The adventurer

The adventurer dons her coat,
It’s hardwearing and hardworn,
It’s just a little tatty,
And on the left, the pocket’s torn.

She picks up her old satchel,
With it’s gadgets and it’s widgets,
The watch she wears is special,
It has diamonds on the digits.

There is food stored in her rucksack,
Strapped firmly to her back,
There’s a flask in her belt holder,
For nothing does she lack.

She’s off on her adventures,
An explorer she will be,
Remembering her mothers words,
“Be back before your tea.”

“I’m eight years old, I’ll tell you.”
She proudly does declare,
As she steps into the wilderness,
Avoiding the garden chair.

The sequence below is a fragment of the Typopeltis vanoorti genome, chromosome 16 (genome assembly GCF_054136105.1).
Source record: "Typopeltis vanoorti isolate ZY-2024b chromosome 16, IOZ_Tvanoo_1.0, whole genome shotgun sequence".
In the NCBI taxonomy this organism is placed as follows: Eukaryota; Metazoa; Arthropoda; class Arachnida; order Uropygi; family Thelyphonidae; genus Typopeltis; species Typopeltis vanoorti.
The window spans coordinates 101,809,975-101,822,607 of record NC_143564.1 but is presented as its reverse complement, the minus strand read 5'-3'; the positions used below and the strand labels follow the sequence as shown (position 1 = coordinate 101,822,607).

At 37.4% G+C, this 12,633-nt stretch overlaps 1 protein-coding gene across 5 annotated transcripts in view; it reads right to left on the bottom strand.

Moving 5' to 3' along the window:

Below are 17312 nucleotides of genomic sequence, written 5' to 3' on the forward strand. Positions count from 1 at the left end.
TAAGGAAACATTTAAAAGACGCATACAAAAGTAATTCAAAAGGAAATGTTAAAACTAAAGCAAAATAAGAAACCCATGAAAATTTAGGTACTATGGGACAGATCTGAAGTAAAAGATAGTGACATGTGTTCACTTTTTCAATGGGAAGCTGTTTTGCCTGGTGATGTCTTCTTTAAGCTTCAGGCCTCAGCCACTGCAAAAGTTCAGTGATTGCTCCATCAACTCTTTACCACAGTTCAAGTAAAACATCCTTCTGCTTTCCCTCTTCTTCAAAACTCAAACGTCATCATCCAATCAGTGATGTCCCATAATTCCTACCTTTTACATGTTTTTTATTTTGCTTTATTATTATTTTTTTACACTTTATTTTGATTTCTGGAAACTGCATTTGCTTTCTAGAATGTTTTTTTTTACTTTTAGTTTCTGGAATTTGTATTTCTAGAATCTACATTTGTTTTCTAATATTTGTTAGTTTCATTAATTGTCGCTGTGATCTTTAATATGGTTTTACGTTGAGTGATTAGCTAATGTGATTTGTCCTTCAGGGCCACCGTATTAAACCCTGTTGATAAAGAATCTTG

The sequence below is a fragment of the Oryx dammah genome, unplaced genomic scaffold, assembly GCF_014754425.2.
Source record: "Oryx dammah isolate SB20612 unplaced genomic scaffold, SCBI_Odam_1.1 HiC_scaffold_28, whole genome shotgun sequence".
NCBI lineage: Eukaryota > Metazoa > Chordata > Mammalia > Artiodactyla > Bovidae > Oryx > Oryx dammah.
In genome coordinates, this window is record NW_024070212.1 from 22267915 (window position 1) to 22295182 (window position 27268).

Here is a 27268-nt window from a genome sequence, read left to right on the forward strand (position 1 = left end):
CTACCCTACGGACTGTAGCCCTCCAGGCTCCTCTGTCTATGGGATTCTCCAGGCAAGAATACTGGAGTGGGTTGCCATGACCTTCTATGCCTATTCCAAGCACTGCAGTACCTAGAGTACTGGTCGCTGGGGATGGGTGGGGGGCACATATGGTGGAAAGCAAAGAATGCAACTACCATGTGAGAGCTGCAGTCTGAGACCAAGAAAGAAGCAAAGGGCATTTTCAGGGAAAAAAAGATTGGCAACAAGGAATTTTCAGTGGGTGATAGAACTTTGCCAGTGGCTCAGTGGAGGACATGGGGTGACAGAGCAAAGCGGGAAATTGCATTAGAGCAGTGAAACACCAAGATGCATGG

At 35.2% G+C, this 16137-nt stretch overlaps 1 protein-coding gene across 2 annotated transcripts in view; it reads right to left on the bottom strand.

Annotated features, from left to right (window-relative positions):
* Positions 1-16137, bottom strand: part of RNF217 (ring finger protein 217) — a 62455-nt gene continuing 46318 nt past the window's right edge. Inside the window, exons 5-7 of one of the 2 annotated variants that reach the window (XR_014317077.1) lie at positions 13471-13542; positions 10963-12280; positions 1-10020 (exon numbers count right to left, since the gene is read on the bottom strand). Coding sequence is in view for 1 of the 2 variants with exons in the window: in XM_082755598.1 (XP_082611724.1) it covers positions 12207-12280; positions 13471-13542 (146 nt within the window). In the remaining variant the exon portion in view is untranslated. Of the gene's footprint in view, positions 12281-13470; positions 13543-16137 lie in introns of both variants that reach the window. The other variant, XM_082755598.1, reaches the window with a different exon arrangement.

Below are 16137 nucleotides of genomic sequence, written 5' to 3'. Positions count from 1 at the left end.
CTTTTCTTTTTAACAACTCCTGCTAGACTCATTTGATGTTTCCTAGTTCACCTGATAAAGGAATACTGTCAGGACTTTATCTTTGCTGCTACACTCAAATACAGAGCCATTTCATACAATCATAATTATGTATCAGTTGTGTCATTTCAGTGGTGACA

Down the pathway of the Amazon,
Through the vines of Ulumbuto,
Native plantations growing wild,
The lake of Minnisoto.

The swing across the chasm,
That brings her to her knees,
Then lunch in the hunters cabin,
She eats her ham and cheese.

Remembering her mothers words,
She steps out once again,
Past the orchards of exotic fruit,
And on through the lions den.

It’s getting rather late,
She stopped to draw a flower,
Distracted by the perfume,
It held a certain power.

She hears the cries,
They call her name,
She has to reach,
The path again.

There has to be,
A quicker way,
To get home safe,
And sound today.

Following the voice,
She avoids the chasms swing,
She’s found a better route,
No malingering.

Her tea is done,
Her mother smiles,
She’s tired now,
She’s travelled miles.

“Did you have a good adventure?”
“It was dangerous,” she replies.
“Tomorrow, I’ll build an aeroplane,
And adventure through the skies.”